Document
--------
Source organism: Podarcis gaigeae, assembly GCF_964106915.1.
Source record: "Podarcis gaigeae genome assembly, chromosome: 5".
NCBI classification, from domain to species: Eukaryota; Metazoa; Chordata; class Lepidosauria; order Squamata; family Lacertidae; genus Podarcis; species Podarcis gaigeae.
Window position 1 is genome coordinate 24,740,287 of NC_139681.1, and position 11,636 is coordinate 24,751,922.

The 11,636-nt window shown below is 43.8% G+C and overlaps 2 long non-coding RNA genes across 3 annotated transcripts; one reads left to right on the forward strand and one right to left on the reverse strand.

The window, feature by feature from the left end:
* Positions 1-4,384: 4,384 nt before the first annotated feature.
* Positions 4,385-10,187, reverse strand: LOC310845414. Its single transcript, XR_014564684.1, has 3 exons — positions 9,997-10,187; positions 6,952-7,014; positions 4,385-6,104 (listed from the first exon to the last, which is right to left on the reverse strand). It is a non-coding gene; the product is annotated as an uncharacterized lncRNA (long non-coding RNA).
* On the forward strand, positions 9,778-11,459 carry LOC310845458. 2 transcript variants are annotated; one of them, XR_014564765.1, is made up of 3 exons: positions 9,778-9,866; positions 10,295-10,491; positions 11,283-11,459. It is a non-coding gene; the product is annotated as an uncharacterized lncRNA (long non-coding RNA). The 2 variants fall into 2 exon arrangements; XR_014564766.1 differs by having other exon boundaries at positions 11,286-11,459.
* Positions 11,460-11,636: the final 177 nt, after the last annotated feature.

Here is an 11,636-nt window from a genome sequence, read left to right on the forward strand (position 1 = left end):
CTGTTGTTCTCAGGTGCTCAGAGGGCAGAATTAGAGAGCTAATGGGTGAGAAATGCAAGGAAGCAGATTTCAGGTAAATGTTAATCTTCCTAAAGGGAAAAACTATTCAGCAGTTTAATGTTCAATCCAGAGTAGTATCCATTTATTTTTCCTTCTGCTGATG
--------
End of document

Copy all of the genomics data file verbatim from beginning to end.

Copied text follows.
Source organism: Podarcis gaigeae, assembly GCF_964106915.1.
Source record: "Podarcis gaigeae genome assembly, chromosome: 5".
NCBI classification, from domain to species: Eukaryota; Metazoa; Chordata; class Lepidosauria; order Squamata; family Lacertidae; genus Podarcis; species Podarcis gaigeae.
Window position 1 is genome coordinate 24,740,287 of NC_139681.1, and position 11,636 is coordinate 24,751,922.

The 11,636-nt window shown below is 43.8% G+C and overlaps 2 long non-coding RNA genes across 3 annotated transcripts; one reads left to right on the forward strand and one right to left on the reverse strand.

The window, feature by feature from the left end:
* Positions 1-4,384: 4,384 nt before the first annotated feature.
* Positions 4,385-10,187, reverse strand: LOC310845414. Its single transcript, XR_014564684.1, has 3 exons — positions 9,997-10,187; positions 6,952-7,014; positions 4,385-6,104 (listed from the first exon to the last, which is right to left on the reverse strand). It is a non-coding gene; the product is annotated as an uncharacterized lncRNA (long non-coding RNA).
* On the forward strand, positions 9,778-11,459 carry LOC310845458. 2 transcript variants are annotated; one of them, XR_014564765.1, is made up of 3 exons: positions 9,778-9,866; positions 10,295-10,491; positions 11,283-11,459. It is a non-coding gene; the product is annotated as an uncharacterized lncRNA (long non-coding RNA). The 2 variants fall into 2 exon arrangements; XR_014564766.1 differs by having other exon boundaries at positions 11,286-11,459.
* Positions 11,460-11,636: the final 177 nt, after the last annotated feature.

Here is an 11,636-nt window from a genome sequence, read left to right on the forward strand (position 1 = left end):
CTGTTGTTCTCAGGTGCTCAGAGGGCAGAATTAGAGAGCTAATGGGTGAGAAATGCAAGGAAGCAGATTTCAGGTAAATGTTAATCTTCCTAAAGGGAAAAACTATTCAGCAGTTTAATGTTCAATCCAGAGTAGTATCCATTTATTTTTCCTTCTGCTGATG